Finally, most medium-to-large-sized employers offer employee assistance programs (EAP) through their health insurance. Inquiring about this program within your company can be an excellent resource that can help you prepare for talking to your boss about going to rehab. Usually, these programs are run and administered by the human resources department. 

The best part of EAPs is that they can offer you guidance regarding how to use your insurance to pay for rehab, discuss your absence, and even refer you to the right treatment plan. All of this happens in closed-door conversations with the HR manager and must remain confidential. If you believe your direct boss won’t understand your situation, discussing these programs with your HR manager might be the best route. 

Other Protections

Beyond these laws, other federal protections can help you discuss this difficult subject at work:

  • The Rehabilitation Act of 1973: This added discrimination protections in the ADA to federal agencies, federal financial assistance, federal employees, and federal contractors.
  • Fair Housing Act: This requires housing facilities to offer equal opportunities for those with disabilities and prohibits housing discrimination against people with a disability. 
  • Health Insurance Portability and Accountability Act (HIPAA): This protects patient confidentiality and ensures the patient has complete control over who can see their health information. 

Call Now to Speak With an Admission Specialist

Preparing for Treatment

Once you’ve done all your homework and you’re ready to discuss it with your employer, it might be helpful to come up with a plan to prepare for treatment. The more prepared you are, the better you’ll be able to answer any questions about treatment, timelines, next steps, and more. 

If needed, ask your treatment facility to see if they can have a therapist over the phone or in-person to talk to your employer about the process. As you may guess, your employer may have many misconceptions about rehabilitation that you might not be able to explain correctly. Having someone who can walk them through the process might be more accessible. 

Keep in mind; not all rehab programs will make you lose work time entirely. For example, you might enter detox and a short-term residential program to kickstart your recovery journey. However, to help you continue your recovery without losing your job, an intensive outpatient program (IOP) might be the right choice. These types of programs allow you to fulfill obligations like work or school while attending rehab simultaneously. Of course, you’ll have to discuss this with an addiction specialist to ensure it’s the right program for your needs.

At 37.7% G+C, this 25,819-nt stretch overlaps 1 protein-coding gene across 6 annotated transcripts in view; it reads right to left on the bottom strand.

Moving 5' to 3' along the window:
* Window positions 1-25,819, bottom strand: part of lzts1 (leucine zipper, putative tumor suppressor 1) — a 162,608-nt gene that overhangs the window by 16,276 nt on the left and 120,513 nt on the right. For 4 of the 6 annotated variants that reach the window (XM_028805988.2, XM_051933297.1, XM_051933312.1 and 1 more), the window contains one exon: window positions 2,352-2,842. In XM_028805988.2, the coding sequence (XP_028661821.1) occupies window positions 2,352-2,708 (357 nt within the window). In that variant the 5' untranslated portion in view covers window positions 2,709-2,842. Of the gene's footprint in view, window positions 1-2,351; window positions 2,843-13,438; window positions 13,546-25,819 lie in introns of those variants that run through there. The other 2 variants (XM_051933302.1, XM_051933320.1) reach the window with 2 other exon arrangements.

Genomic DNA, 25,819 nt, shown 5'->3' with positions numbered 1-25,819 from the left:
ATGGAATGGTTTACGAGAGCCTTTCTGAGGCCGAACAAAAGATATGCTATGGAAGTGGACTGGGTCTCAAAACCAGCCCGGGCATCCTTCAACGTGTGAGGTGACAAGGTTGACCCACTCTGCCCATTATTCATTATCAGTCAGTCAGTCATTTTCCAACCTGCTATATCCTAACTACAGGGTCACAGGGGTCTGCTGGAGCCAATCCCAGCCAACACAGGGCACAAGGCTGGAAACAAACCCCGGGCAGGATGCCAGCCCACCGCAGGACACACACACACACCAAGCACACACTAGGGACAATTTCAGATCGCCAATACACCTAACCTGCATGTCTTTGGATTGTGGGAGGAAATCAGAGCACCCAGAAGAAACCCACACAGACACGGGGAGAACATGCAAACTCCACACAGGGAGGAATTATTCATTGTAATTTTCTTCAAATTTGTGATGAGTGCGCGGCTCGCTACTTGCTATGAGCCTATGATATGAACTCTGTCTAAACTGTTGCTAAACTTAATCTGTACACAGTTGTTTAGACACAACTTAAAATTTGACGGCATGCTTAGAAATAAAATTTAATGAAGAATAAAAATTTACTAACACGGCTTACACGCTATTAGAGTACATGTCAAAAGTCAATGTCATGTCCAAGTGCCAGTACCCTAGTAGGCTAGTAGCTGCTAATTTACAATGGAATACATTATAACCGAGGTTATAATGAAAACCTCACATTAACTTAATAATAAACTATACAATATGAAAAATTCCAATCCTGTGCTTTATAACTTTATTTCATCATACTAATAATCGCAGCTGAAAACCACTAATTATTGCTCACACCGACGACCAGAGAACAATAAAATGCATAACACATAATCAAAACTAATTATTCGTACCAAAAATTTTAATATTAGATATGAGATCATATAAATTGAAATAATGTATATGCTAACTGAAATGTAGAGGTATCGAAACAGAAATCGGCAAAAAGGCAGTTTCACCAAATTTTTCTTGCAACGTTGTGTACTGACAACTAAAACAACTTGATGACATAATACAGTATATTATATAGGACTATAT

Going Back to Work After Rehab

A great option is to consider signing a return-to-work agreement, which might help you secure your job after returning to work. These agreements are subject to your unique needs and case, but it usually includes:

  • Agreement to comply with all treatment recommendations your rehab provider suggests.
  • Provide regular progress reports during rehab to your employer. 
  • Commit to attending a 12-step program or support group after treatment as continuum care.
  • Agreement to submitting to alcohol and drug tests periodically.
  • Acknowledging that you may still lose your job for poor work performance or other reasons following treatment. 

You also have to spend a fair amount of time preparing your personal life. Whether you live alone or with family, organizing your personal life for rehab is paramount. Some things you should consider include:

  • Forward your mail to the right address.
  • Arrange house or pet sitting.
  • Set up automatic bill payments.
  • Remove any drug or alcohol paraphernalia and substances so they’re not there when you return from rehab. 

How to Find Help

As you can see, a lot of planning goes into checking into rehab – it isn’t as simple as walking through the door. But, we can help you every step of the way. From answering your questions to helping you figure out how to tell your employer you’re going to rehab. We can help you understand insurance coverage, out-of-pocket expenses, and finding the rehab program that best suits your needs. 

If you’re ready to start this process, call us today at 866-308-2090 to speak with one of our addiction specialists and start your recovery journey now. 

Geraldine Orentas

Geraldine Orentas

Geraldine is Lighthouse Recovery Institute’s Digital Marketing Manager. She has a Bachelor’s in Journalism and experience in the digital media industry. Geraldine’s writing allows her to share valuable information about mental health, wellness, and drug addiction facts, hoping to shed light on the importance of therapy and ending the stigma.
Medical Disclaimer:

Lighthouse Recovery Institute aims to improve the quality of life for anyone struggling with substance use or mental health disorder. We provide fact-based content about the nature of behavioral health conditions, treatment options, and their outcomes. The material we publish is researched, cited, edited, and reviewed by licensed medical professionals. The information we provide in our posts is not intended to be a substitute for professional medical advice, diagnosis, or treatment. It should never be used in place of the advice of your physician or another qualified healthcare provider.